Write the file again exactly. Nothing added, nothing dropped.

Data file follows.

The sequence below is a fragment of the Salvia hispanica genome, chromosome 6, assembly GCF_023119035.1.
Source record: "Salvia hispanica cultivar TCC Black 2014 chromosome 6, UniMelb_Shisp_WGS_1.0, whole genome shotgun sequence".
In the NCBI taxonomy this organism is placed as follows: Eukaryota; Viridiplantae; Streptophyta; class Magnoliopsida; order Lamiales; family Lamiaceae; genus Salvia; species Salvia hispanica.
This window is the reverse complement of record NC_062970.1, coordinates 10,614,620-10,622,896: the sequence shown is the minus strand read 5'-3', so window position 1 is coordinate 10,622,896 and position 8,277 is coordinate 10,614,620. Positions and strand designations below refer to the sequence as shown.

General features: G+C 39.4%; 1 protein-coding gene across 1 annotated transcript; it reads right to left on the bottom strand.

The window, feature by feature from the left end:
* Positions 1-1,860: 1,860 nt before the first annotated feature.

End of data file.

The sequence below is a fragment of the Salvia hispanica genome, chromosome 6, assembly GCF_023119035.1.
Source record: "Salvia hispanica cultivar TCC Black 2014 chromosome 6, UniMelb_Shisp_WGS_1.0, whole genome shotgun sequence".
In the NCBI taxonomy this organism is placed as follows: Eukaryota; Viridiplantae; Streptophyta; class Magnoliopsida; order Lamiales; family Lamiaceae; genus Salvia; species Salvia hispanica.
This window is the reverse complement of record NC_062970.1, coordinates 10,614,620-10,622,896: the sequence shown is the minus strand read 5'-3', so window position 1 is coordinate 10,622,896 and position 8,277 is coordinate 10,614,620. Positions and strand designations below refer to the sequence as shown.

General features: G+C 39.4%; 1 protein-coding gene across 1 annotated transcript; it reads right to left on the bottom strand.

The window, feature by feature from the left end:
* Positions 1-1,860: 1,860 nt before the first annotated feature.